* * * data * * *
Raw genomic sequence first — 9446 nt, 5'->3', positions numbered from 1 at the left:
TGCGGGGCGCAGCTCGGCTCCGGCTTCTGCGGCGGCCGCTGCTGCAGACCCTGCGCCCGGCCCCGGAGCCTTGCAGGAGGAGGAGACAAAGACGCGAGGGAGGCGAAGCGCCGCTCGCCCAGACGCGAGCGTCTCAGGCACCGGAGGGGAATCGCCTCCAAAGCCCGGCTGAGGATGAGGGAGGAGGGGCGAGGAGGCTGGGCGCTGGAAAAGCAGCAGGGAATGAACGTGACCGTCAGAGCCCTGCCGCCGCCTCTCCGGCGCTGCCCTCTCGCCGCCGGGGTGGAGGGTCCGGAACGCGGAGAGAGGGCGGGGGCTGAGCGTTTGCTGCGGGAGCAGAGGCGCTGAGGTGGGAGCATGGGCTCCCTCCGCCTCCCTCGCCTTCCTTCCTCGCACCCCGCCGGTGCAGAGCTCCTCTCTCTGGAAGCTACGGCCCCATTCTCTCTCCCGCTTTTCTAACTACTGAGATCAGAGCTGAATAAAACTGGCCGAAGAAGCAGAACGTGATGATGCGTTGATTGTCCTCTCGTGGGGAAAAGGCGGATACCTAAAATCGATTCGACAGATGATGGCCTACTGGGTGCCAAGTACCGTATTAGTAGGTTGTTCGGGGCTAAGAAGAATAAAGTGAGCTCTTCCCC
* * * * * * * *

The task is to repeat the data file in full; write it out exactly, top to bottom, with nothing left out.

Raw genomic sequence first — 9446 nt, 5'->3', positions numbered from 1 at the left:
TGCGGGGCGCAGCTCGGCTCCGGCTTCTGCGGCGGCCGCTGCTGCAGACCCTGCGCCCGGCCCCGGAGCCTTGCAGGAGGAGGAGACAAAGACGCGAGGGAGGCGAAGCGCCGCTCGCCCAGACGCGAGCGTCTCAGGCACCGGAGGGGAATCGCCTCCAAAGCCCGGCTGAGGATGAGGGAGGAGGGGCGAGGAGGCTGGGCGCTGGAAAAGCAGCAGGGAATGAACGTGACCGTCAGAGCCCTGCCGCCGCCTCTCCGGCGCTGCCCTCTCGCCGCCGGGGTGGAGGGTCCGGAACGCGGAGAGAGGGCGGGGGCTGAGCGTTTGCTGCGGGAGCAGAGGCGCTGAGGTGGGAGCATGGGCTCCCTCCGCCTCCCTCGCCTTCCTTCCTCGCACCCCGCCGGTGCAGAGCTCCTCTCTCTGGAAGCTACGGCCCCATTCTCTCTCCCGCTTTTCTAACTACTGAGATCAGAGCTGAATAAAACTGGCCGAAGAAGCAGAACGTGATGATGCGTTGATTGTCCTCTCGTGGGGAAAAGGCGGATACCTAAAATCGATTCGACAGATGATGGCCTACTGGGTGCCAAGTACCGTATTAGTAGGTTGTTCGGGGCTAAGAAGAATAAAGTGAGCTCTTCCCC